Published by: Hodder Children's
Release date: 2nd February 2006
I got it from: Library
Isabel is the girl who
rules the school with an iron fist and a gang of minions who do her
bidding. Her friends are scared of her, her teachers can't get through
to her, and that's just the way she likes it. With her razor-sharp edges
and tall walls, nothing gets to Isabel and no one, but no one, is ever
going to discover her dark, sad secrets. Then she meets Smith. And
Isabel learns that sometimes when all the expectations and pressures are
too much, you just need someone to help you get lost.
I can't believe I haven't come across Sarra Manning before. I'm having one of those epiphical moments you get when you discover a new author and want to scream 'where have you been all my life?' and immediately obtain their whole back-catalogue. And even better, it's a Brit author! I love reading about the American kids and their kooky lives, but I'm all for supporting home-grown talent and sometimes it's nice to come home, to be able to imagine the place I'm reading about and understand the lingo. My first thought when reading Let's Get Lost was, hang on, I've found a British Sarah Dessen! Which is most definitely a good thing - I love Dessen's books, and to have found a British version is just my idea of heaven. Manning's writing is convincingly teenish, yet peppered with insights and wisdom to make you think and smile.
Isabel is the girl you love to hate. She's the best kind of character - flawed but redeemable. I can see elements of myself in her, which is not necessarily a good thing for me, but is a good thing when it comes to reading about her. There's something soothingly familiar about reading about her time at school - I'm so used to reading about the US school system, which is confusing and strange to me, than when I actually get to read about Brit school life I'm transported back to my own time as a poor, misguided teen right away. Isabel plays at being a bitch because it means she doesn't have to let anyone see inside her. No talking about feelings, no heart-to-hearts, absolutely no little chats about her mother.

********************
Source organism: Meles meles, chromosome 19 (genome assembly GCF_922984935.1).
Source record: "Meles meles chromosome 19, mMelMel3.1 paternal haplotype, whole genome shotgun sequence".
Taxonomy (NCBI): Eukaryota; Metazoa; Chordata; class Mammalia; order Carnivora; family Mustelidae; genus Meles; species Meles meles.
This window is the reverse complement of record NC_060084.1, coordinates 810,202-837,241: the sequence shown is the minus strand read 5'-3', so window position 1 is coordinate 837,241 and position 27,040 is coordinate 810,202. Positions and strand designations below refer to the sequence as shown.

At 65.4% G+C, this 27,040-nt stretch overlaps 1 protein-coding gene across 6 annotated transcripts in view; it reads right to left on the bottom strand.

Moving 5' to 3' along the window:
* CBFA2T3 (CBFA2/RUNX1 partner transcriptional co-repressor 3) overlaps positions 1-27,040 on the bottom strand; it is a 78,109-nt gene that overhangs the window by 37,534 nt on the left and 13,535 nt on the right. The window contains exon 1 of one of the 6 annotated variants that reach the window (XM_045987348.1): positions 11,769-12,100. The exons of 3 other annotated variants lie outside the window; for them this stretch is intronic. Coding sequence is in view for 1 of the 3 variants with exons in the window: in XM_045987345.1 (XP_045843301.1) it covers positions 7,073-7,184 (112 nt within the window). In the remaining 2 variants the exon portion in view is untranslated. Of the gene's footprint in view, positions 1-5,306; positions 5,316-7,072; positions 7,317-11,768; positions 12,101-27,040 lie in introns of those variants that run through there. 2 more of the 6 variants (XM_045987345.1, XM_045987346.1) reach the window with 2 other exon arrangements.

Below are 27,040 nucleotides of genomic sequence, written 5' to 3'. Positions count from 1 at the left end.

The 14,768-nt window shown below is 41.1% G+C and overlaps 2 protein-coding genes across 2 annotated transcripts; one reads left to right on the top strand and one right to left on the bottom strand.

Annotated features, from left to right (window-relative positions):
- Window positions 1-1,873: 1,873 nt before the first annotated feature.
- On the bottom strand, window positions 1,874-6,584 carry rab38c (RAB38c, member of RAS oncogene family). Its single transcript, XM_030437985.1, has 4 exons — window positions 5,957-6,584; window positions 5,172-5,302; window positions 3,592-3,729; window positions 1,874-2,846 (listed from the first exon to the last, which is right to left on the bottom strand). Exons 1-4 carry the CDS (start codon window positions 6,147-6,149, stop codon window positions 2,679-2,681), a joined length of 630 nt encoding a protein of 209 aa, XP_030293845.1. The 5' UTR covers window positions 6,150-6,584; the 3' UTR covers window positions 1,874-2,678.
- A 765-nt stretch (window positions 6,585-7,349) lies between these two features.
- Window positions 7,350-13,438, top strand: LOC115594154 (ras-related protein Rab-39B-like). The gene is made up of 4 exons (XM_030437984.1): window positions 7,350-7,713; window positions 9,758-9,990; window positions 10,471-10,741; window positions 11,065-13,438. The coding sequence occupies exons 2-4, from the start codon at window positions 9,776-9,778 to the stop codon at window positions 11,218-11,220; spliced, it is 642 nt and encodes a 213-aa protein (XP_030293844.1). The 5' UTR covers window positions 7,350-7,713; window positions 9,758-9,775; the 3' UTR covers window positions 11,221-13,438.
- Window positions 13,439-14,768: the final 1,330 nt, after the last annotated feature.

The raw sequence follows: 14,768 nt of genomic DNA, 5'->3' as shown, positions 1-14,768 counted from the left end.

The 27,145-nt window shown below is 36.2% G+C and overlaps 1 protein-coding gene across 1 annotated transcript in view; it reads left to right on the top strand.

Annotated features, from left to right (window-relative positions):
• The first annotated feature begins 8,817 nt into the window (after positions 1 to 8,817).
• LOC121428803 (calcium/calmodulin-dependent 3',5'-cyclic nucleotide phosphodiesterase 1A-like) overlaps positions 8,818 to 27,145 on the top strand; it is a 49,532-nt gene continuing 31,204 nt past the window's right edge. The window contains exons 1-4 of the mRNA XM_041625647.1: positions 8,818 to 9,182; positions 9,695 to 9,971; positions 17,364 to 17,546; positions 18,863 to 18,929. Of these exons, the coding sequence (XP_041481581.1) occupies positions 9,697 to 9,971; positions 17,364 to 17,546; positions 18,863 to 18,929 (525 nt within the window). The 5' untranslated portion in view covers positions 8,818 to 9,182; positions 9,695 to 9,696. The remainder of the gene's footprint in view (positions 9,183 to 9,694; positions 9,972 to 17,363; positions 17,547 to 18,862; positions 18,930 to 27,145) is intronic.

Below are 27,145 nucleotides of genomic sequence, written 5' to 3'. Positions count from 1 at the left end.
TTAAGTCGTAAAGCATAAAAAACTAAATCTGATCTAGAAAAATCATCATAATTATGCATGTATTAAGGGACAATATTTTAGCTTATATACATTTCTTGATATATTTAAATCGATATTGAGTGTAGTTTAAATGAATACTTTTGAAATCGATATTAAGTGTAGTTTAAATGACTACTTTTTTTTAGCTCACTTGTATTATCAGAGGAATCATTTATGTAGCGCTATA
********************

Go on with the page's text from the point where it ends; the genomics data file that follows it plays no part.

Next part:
The thing about being a bitch though, is that once you start it's hard to stop. It spills over and before you know it you're being hateful to everyone around you, letting no-one get within 10 feet without a caustic remark being thrown their way. But then there's Smith. He's not like anyone else she knows - he doesn't let her get away with being a bitch, and so maybe, just maybe, with him she can be someone else, if only she can figure out how to stop her mouth spouting out vile remarks. The only problem is that there is a mountain of lies stopping her from being true to him, and she doesn't know how to start climbing it.
If Isabel is the girl you love to hate, then Smith is the guilty crush, the foxy geek, the rather adorable if slightly emo student who you can't help but love a little bit. Again, Manning has him exactly right - the slightly older student, but most definitely still a student. You have to feel sorry for him at times, getting involved with Isabel, but then he says something perfect and you're soon cheering him on again.
I'm off to find more Sarra Manning...
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